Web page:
#Lean *IS* about Doing More with Less, But Be Careful Saying That

Do More With Less

It’s often said that Lean is about “doing more with less.”

Historically, and practically speaking, it’s true. But, it’s a phrase that we should be careful about, for a number of reasons.

Looking back at the origins of the term “Lean” as “Lean Production” 25 years ago (read more here). Generally speaking, the term “lean” was used because Toyota (and to some extent other Japanese automakers) did more with less. That was a fact and it was backed by data.

The idea of “do more with less” is helpful as a comparison between organizations in the sense of, ew, benchmarking. It’s less helpful (or even dangerous) as a prescription for an organization.

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Mark Graban's passion is creating a better, safer, more cost effective healthcare system for patients and better workplaces for all. Mark is a consultant, author, and speaker in the "Lean healthcare" methodology. He is author of the Shingo Award-winning books Lean Hospitals and Healthcare Kaizen, as well as The Executive Guide to Healthcare Kaizen. His most recent project is an book titled Practicing Lean that benefits the Louise H. Batz Patient Safety Foundation, where Mark is a board member. Mark is also the VP of Improvement & Innovation Services for the technology company KaiNexus.

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7 Comments on "#Lean *IS* about Doing More with Less, But Be Careful Saying That"

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  1. Doing more with the same number of people is a good definition. It just doesn’t have that marketing cachet.

  2. Mark Graban

    Somebody commented on Facebook:

    How about Lean is doing the right things right? Less Employees Are Needed is not LEAN.

    Less Employees Are Needed might be very true when comparing two organizations. But, an organization on a Lean journey cannot use Lean to drive layoffs. That’s the point of my post.

    Toyota needed fewer employees than GM. That was the finding of the Lean articles 25 years ago. Less Employees Are Needed. That’s a fact. But don’t use that phrase and don’t lay people off.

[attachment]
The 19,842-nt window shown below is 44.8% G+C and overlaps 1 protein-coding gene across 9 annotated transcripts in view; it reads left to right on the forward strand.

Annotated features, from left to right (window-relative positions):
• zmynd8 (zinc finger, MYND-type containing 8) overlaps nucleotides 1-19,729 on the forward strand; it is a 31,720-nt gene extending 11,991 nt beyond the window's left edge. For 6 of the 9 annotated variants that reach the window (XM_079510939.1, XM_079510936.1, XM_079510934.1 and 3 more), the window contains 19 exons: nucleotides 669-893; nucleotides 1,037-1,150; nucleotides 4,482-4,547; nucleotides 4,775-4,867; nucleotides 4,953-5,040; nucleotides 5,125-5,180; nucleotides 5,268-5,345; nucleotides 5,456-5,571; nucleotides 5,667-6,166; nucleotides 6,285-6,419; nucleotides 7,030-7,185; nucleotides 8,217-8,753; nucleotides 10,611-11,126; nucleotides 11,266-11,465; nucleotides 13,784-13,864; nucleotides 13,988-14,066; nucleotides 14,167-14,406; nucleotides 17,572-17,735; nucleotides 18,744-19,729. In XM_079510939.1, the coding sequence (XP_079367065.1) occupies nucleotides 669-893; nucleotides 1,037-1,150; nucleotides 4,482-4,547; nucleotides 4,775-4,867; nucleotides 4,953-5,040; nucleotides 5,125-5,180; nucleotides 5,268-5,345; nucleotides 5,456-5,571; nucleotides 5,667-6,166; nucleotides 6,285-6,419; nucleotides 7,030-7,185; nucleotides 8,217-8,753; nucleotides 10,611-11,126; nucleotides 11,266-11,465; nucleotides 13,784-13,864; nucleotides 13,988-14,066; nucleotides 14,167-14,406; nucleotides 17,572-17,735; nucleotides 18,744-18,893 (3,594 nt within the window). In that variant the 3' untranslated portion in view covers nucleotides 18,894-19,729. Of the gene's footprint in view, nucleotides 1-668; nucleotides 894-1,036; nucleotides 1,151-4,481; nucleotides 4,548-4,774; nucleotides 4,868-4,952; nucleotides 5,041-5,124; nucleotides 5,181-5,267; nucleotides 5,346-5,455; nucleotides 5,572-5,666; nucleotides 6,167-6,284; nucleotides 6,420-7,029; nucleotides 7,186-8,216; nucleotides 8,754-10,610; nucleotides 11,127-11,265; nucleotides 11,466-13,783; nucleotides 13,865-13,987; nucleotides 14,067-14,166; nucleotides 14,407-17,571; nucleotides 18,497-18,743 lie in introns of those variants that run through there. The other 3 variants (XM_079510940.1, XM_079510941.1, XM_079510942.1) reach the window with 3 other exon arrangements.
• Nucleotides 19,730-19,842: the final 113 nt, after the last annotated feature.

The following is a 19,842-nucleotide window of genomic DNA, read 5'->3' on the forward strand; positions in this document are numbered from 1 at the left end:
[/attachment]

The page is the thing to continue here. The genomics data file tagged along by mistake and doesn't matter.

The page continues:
A good Lean hospital needs fewer employees in some areas than a normal hospital. But, that Lean hospital didn’t get there by laying people off.

  3. Andrew Bishop

    It strikes me that how we get to “less” (whatever that may be) is just as important as the “less” itself: Did we “cut heads”? or did we make work easier so the job takes less effort?

    I’ve heard Taichi Ohno quoted as asking “how could we do this job with fewer people?” Note that this is phrased as a question and that the question is “how?”. Very different from a directive that says “we are cutting your workforce/inventory/work area!”(whatever the “less” is that management is pursuing).

  4. Andrew Wagner says:

    Lean is doing more and more and more with the same resources. It is about continuous growth in productivity over time without necessarily adding resource each time to get it.
    But you’re right. It’s not a bumper sticker.

    • Mark Graban

      It’s not necessarily the “same” resources. If you need to and can reduce through attrition, that’s fine. Better though to use Lean and productivity improvement as a growth strategy when you can.

  5. Diane Coleman says:

    For hospitals Lean should translate to more time for clinicians to spend actually taking care of patients! With all the regulatory requirements it becomes increasingly apparent that we do less patient care and more NVA work – so Lean should take us back to what we need to do – heal the sick.

    • Mark Graban

      Amen. There is so much waste in healthcare, we can free up time for MORE patient care. That’s job one. But healthcare also ultimately has to have higher productivity without harming quality due to demographics. That is our challenge for the next decade or so.

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